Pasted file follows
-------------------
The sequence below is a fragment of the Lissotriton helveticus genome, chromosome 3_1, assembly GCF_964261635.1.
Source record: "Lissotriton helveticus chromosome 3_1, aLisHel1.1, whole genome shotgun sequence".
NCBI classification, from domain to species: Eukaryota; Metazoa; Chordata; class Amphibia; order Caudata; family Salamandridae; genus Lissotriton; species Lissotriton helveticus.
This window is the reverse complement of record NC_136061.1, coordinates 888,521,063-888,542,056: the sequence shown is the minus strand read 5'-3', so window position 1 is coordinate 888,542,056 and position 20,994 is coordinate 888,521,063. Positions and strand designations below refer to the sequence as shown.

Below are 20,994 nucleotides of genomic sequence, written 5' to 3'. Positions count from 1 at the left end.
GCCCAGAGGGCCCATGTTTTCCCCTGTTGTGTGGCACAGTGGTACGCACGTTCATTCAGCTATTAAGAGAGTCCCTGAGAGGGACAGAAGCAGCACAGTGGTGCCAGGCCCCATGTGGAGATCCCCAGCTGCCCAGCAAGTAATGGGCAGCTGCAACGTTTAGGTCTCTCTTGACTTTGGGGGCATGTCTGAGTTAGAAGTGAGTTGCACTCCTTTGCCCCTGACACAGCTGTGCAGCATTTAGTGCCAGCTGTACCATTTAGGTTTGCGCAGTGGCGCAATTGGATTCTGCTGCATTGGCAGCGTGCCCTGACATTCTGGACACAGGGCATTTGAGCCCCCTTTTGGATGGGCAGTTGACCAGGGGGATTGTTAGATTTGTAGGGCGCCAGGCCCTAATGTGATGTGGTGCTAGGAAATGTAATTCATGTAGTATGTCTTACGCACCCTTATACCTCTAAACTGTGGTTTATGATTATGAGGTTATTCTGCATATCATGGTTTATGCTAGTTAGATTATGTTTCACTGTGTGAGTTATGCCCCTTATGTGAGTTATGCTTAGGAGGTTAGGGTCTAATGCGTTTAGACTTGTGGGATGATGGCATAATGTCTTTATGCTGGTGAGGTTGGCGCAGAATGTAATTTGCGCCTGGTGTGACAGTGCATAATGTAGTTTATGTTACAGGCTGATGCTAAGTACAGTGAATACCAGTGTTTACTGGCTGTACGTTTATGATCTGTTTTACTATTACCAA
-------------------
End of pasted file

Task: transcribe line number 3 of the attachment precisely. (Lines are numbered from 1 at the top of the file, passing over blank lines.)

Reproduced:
NCBI classification, from domain to species: Eukaryota; Metazoa; Chordata; class Amphibia; order Caudata; family Salamandridae; genus Lissotriton; species Lissotriton helveticus.